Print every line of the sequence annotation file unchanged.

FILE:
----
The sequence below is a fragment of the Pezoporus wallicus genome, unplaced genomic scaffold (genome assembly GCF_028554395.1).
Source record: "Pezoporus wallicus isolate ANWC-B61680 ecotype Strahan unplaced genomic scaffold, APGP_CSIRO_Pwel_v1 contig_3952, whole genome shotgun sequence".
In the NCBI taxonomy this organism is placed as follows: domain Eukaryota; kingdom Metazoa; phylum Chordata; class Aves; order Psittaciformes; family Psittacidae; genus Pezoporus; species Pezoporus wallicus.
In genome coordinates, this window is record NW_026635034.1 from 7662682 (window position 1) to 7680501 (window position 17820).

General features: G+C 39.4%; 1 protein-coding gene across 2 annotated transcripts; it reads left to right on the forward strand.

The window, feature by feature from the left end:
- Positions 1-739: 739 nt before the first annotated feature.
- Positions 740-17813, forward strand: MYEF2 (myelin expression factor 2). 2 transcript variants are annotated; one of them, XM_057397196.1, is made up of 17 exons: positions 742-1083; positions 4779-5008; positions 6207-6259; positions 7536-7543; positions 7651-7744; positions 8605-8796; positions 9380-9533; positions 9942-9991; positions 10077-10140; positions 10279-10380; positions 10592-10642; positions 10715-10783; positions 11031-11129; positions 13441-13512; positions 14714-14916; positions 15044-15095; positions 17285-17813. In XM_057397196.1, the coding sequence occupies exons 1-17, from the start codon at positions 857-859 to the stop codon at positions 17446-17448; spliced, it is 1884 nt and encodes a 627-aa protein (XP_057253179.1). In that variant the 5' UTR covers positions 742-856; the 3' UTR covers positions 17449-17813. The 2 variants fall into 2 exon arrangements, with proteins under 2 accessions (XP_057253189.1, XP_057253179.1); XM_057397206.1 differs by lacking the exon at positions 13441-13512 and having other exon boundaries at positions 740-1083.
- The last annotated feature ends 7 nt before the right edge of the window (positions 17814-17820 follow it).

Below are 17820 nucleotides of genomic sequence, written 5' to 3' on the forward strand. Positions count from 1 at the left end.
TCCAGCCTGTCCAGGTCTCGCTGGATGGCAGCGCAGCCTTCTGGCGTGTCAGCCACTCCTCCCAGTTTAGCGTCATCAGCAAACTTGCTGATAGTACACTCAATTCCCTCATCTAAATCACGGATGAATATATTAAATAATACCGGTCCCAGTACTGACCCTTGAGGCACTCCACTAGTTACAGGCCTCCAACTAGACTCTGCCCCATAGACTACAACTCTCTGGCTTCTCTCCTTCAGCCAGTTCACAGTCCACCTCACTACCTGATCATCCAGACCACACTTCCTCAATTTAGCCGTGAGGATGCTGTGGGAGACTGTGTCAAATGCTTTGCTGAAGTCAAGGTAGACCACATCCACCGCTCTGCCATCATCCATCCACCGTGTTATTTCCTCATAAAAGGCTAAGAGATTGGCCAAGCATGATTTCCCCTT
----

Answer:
The sequence below is a fragment of the Pezoporus wallicus genome, unplaced genomic scaffold (genome assembly GCF_028554395.1).
Source record: "Pezoporus wallicus isolate ANWC-B61680 ecotype Strahan unplaced genomic scaffold, APGP_CSIRO_Pwel_v1 contig_3952, whole genome shotgun sequence".
In the NCBI taxonomy this organism is placed as follows: domain Eukaryota; kingdom Metazoa; phylum Chordata; class Aves; order Psittaciformes; family Psittacidae; genus Pezoporus; species Pezoporus wallicus.
In genome coordinates, this window is record NW_026635034.1 from 7662682 (window position 1) to 7680501 (window position 17820).

General features: G+C 39.4%; 1 protein-coding gene across 2 annotated transcripts; it reads left to right on the forward strand.

The window, feature by feature from the left end:
- Positions 1-739: 739 nt before the first annotated feature.
- Positions 740-17813, forward strand: MYEF2 (myelin expression factor 2). 2 transcript variants are annotated; one of them, XM_057397196.1, is made up of 17 exons: positions 742-1083; positions 4779-5008; positions 6207-6259; positions 7536-7543; positions 7651-7744; positions 8605-8796; positions 9380-9533; positions 9942-9991; positions 10077-10140; positions 10279-10380; positions 10592-10642; positions 10715-10783; positions 11031-11129; positions 13441-13512; positions 14714-14916; positions 15044-15095; positions 17285-17813. In XM_057397196.1, the coding sequence occupies exons 1-17, from the start codon at positions 857-859 to the stop codon at positions 17446-17448; spliced, it is 1884 nt and encodes a 627-aa protein (XP_057253179.1). In that variant the 5' UTR covers positions 742-856; the 3' UTR covers positions 17449-17813. The 2 variants fall into 2 exon arrangements, with proteins under 2 accessions (XP_057253189.1, XP_057253179.1); XM_057397206.1 differs by lacking the exon at positions 13441-13512 and having other exon boundaries at positions 740-1083.
- The last annotated feature ends 7 nt before the right edge of the window (positions 17814-17820 follow it).

Below are 17820 nucleotides of genomic sequence, written 5' to 3' on the forward strand. Positions count from 1 at the left end.
TCCAGCCTGTCCAGGTCTCGCTGGATGGCAGCGCAGCCTTCTGGCGTGTCAGCCACTCCTCCCAGTTTAGCGTCATCAGCAAACTTGCTGATAGTACACTCAATTCCCTCATCTAAATCACGGATGAATATATTAAATAATACCGGTCCCAGTACTGACCCTTGAGGCACTCCACTAGTTACAGGCCTCCAACTAGACTCTGCCCCATAGACTACAACTCTCTGGCTTCTCTCCTTCAGCCAGTTCACAGTCCACCTCACTACCTGATCATCCAGACCACACTTCCTCAATTTAGCCGTGAGGATGCTGTGGGAGACTGTGTCAAATGCTTTGCTGAAGTCAAGGTAGACCACATCCACCGCTCTGCCATCATCCATCCACCGTGTTATTTCCTCATAAAAGGCTAAGAGATTGGCCAAGCATGATTTCCCCTT